Deputy Prime Minister L.K. Advani today said he was willing to consider the Tamil Nadu government’s request for a ban on the MDMK, a partner of the BJP in the NDA, if such a proposal was sent up to the Centre even as the Vajpayee government today came under criticism over MDMK leader Vaiko’s arrest, reports our special correspondent.

“If the state government sends any such proposal, the Centre will think about it,” Advani said in an interview to Doordarshan. He was reacting to the declaration by Tamil Nadu chief minister Jayalalithaa in Chennai yesterday when she said she would like to ban the MDMK for its support to the Liberation Tigers of Tamil Eelam.

Home ministry officials claimed that Advani had by no means given any commitment to outlaw the MDMK. “His statement has been very correct. If the request is made by the state government, the Centre has a duty to look into the charges against the outfit. The Centre will take a decision only after thoroughly examining the issue.”

   

 
 
FOREIGNER CONVICTED IN CHILD ABUSE CASE 
 
 
FROM FREDERICK NORONHA
 
Panaji, July 13: 
Years after police stumbled upon a sensational child-sex abuse case, a Goa court has convicted a New Zealander for having “unnatural sex” with minor boys and on three other counts.

Eoghan McBride, 63, was earlier chargesheeted by the Central Bureau of Investigation for criminal conspiracy, sodomy, kidnapping to cause hurt and other charges.

Five other foreigners from as many countries are absconding in the case. They are Werner Wulf Ingo (from Austria), Nils Oscar Johnson (Sweden), Raymond Varley (Thailand), Zell Jurgen Andreas alias Yogi (Germany) and Dominique Sabire (France).

The main accused in the case, Freddy Peat, by now feeble and aged, is already serving a life term in the Aguada Central Jail in Goa.

The scandal erupted in the early nineties when investigators accidentally came upon 2,305 photographs showing foreigners and others in homosexual acts with minors from an “orphanage” run by Peat in south Goa.

Peat was considered a “do gooder” for taking care of boys mainly from broken homes or with alcoholic fathers. But one boy’s complaint after a visit to Peat’s centre led to the unearthing of what became India’s most sensational child-sex abuse case.

Mumbai-based former investigative journalist and child rights campaigner Sheela Barse played a key role in unravelling the foreign links in the scandal even as the government in Goa tried to play it down as “one stray incident”.

The case got caught up in Goa’s pro- and anti-tourism debate, with critics pointing to the case as a sign of the predatory nature of unequal tourism relationships. Embarrassed pro-tourism circles tried to brush it under the carpet. Following persistent campaigns, the CBI dug up more details of the case.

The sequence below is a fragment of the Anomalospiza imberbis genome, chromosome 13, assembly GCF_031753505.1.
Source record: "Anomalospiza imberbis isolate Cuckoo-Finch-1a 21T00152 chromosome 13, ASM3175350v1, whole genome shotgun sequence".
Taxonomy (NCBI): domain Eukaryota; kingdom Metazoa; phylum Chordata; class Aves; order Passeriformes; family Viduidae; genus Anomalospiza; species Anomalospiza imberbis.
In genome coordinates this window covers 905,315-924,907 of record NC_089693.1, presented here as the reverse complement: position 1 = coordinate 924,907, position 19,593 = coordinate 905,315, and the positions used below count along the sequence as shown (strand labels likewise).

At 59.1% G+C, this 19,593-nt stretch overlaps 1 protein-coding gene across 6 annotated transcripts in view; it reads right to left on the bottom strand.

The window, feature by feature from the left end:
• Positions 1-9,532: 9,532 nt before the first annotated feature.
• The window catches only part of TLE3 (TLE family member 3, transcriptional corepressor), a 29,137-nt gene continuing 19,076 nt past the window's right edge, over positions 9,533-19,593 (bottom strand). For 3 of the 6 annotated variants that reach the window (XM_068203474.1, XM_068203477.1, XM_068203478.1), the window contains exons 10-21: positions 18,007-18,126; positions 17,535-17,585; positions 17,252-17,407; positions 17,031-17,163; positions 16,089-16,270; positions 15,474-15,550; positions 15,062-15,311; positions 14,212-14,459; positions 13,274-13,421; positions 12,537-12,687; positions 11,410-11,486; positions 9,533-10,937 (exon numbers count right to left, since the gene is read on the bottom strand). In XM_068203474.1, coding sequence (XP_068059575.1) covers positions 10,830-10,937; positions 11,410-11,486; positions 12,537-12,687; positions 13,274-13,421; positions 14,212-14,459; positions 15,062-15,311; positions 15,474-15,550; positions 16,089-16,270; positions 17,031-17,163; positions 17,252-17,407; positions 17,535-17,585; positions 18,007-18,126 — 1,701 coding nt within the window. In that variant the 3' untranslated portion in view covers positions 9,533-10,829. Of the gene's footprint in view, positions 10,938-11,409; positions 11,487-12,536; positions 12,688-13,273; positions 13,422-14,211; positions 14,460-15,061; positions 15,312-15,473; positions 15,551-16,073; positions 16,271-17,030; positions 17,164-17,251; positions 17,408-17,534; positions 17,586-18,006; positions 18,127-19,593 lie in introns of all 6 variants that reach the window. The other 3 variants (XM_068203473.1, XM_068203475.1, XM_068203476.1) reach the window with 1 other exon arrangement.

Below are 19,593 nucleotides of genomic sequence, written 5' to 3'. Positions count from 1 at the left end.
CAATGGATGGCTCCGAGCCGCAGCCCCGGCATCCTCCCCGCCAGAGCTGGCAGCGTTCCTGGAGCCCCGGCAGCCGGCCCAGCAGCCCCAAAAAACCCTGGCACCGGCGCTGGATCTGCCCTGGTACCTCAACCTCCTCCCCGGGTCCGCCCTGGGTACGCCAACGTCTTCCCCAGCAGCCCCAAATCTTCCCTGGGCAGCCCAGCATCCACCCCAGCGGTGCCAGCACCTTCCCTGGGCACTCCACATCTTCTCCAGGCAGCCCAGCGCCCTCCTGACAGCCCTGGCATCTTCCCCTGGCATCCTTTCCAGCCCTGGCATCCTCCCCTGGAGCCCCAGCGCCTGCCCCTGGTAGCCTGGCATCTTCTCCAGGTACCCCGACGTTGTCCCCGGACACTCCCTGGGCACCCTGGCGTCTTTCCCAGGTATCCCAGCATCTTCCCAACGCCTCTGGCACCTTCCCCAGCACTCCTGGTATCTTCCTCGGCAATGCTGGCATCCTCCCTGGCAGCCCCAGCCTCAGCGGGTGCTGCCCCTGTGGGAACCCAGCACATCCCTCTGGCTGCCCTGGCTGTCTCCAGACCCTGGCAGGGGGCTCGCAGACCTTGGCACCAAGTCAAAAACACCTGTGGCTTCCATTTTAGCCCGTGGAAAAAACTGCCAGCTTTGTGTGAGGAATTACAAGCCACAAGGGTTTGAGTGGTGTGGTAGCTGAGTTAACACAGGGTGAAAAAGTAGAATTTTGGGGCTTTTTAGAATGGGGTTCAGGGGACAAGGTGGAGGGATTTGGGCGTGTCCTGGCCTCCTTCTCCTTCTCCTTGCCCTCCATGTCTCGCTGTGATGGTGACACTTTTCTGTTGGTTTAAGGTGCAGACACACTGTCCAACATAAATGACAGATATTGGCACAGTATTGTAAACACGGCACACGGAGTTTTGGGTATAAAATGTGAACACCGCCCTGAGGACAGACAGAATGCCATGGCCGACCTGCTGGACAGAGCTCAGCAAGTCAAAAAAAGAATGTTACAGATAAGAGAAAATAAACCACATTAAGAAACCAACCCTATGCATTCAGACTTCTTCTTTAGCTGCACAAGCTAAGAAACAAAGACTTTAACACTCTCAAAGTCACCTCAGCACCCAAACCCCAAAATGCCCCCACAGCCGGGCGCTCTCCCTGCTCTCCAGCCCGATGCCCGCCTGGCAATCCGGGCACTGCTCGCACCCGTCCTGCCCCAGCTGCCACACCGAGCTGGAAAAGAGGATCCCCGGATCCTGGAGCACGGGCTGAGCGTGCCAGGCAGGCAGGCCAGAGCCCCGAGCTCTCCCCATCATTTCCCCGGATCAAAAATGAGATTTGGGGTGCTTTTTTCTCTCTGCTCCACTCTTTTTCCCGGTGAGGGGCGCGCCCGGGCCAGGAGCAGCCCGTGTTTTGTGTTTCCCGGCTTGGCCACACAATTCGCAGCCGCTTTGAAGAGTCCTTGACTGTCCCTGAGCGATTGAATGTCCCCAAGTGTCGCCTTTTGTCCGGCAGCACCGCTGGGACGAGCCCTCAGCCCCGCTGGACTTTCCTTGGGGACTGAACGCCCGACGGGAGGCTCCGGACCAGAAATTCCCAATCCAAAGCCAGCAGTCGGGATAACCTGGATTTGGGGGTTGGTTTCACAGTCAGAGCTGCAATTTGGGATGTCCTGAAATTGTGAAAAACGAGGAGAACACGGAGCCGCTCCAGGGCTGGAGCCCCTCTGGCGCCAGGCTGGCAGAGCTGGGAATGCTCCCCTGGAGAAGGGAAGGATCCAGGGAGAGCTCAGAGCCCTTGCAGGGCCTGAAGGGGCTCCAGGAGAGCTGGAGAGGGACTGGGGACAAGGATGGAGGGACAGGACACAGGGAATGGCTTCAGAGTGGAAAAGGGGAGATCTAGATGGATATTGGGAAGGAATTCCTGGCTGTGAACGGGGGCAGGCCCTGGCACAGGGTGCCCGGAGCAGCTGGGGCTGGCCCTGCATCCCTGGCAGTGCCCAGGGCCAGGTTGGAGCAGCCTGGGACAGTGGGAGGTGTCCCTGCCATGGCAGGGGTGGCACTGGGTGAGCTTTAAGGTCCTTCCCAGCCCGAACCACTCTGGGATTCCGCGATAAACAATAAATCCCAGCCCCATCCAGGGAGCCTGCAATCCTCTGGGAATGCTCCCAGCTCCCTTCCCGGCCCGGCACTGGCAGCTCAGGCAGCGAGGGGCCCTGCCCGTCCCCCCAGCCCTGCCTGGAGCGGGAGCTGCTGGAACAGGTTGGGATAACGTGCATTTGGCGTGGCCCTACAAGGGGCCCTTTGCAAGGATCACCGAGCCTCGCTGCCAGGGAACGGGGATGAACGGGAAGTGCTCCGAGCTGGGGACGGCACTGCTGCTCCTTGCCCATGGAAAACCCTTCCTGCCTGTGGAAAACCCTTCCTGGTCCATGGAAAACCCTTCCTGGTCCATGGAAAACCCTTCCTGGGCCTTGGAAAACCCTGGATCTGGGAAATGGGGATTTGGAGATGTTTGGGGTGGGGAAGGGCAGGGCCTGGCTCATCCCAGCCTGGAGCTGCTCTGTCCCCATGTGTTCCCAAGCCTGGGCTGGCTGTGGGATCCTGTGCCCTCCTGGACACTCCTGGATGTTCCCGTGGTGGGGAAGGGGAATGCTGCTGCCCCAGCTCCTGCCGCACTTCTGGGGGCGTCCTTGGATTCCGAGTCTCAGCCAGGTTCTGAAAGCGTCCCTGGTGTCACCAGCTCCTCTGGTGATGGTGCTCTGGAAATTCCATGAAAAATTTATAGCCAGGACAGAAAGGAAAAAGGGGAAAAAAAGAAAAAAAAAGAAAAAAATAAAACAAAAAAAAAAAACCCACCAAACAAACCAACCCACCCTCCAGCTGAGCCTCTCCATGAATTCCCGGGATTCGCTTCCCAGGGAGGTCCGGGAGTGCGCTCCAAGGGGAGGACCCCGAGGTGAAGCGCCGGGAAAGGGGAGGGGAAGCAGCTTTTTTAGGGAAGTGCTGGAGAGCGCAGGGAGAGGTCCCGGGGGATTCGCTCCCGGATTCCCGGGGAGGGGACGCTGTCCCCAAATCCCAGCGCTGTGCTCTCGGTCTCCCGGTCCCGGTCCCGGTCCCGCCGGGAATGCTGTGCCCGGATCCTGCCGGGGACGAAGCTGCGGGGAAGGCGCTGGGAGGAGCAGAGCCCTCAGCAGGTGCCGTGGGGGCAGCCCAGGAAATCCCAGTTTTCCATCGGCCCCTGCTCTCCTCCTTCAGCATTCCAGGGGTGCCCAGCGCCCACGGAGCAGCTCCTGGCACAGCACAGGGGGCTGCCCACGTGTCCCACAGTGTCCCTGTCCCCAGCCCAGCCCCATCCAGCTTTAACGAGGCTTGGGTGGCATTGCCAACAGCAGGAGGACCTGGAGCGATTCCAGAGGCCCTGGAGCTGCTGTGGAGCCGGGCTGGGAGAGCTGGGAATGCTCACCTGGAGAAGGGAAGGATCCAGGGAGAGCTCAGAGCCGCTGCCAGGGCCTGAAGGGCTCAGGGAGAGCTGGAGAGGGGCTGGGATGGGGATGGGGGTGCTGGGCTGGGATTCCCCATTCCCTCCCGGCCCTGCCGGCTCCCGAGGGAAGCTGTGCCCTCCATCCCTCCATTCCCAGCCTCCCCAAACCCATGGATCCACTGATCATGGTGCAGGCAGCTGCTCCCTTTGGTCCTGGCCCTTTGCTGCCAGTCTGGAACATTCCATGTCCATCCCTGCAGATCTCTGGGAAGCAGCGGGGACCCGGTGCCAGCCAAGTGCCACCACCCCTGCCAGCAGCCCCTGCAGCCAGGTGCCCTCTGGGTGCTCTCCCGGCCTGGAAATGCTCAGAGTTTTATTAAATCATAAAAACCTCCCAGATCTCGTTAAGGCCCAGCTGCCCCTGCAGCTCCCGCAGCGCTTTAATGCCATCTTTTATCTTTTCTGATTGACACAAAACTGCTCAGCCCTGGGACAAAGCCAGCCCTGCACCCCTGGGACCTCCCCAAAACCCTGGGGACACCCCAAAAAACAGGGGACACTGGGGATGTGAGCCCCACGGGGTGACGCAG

This week’s conviction by the Margao sessions court in south Goa is believed to be possibly the first time that a foreigner has been convicted by an Indian court after being extradited from his home country.

McBride was convicted for having “unnatural sex”, which carries a maximum punishment of life imprisonment. He has also been charged with kidnapping for unnatural offences and causing hurt to his victims.

The trial continued for six years. McBride, Peat and the five other foreign nationals were chargesheeted by the CBI in 1995.

Another foreigner, Sabire of France, was arrested in Delhi while trying to flee the country. He, however, jumped bail amid charges from child rights campaigners that some in positions of power might have had a hand in allowing him to slip through India’s borders.

   

 
 
PM MEETS MUFTI ON KASHMIR POLL 
 
 
FROM OUR SPECIAL CORRESPONDENT
 
New Delhi, July 13: 
Prime Minister Atal Bihari Vajpayee today met former home minister and Jammu and Kashmir People’s Democratic Party leader Mufti Mohammed Sayeed to discuss the upcoming elections in the state.

Vajpayee’s meeting with Mufti was part of the Prime Minister’s ongoing consultations with a cross-section of political leaders to hear out their suggestions for conducting credible elections in Kashmir.

Mufti said the situation in Kashmir was very complex and the government had to think through its long-term strategy for the state carefully.

“A knee-jerk reaction is not the answer to Kashmir’s problems,” he added.

The Prime Minister needed to ensure that he engaged in dialogue with people holding different opinions in Kashmir, including the leaders of the Hurriyat Conference and various local militant groups, if a lasting solution to the Kashmir problem was to be found.

“We need a road map for dialogue,” Mufti said. But Mufti was a little vague about who the true representatives of the people of Kashmir were. His answer to this was that the Centre needed to talk to everyone willing to engage in a dialogue.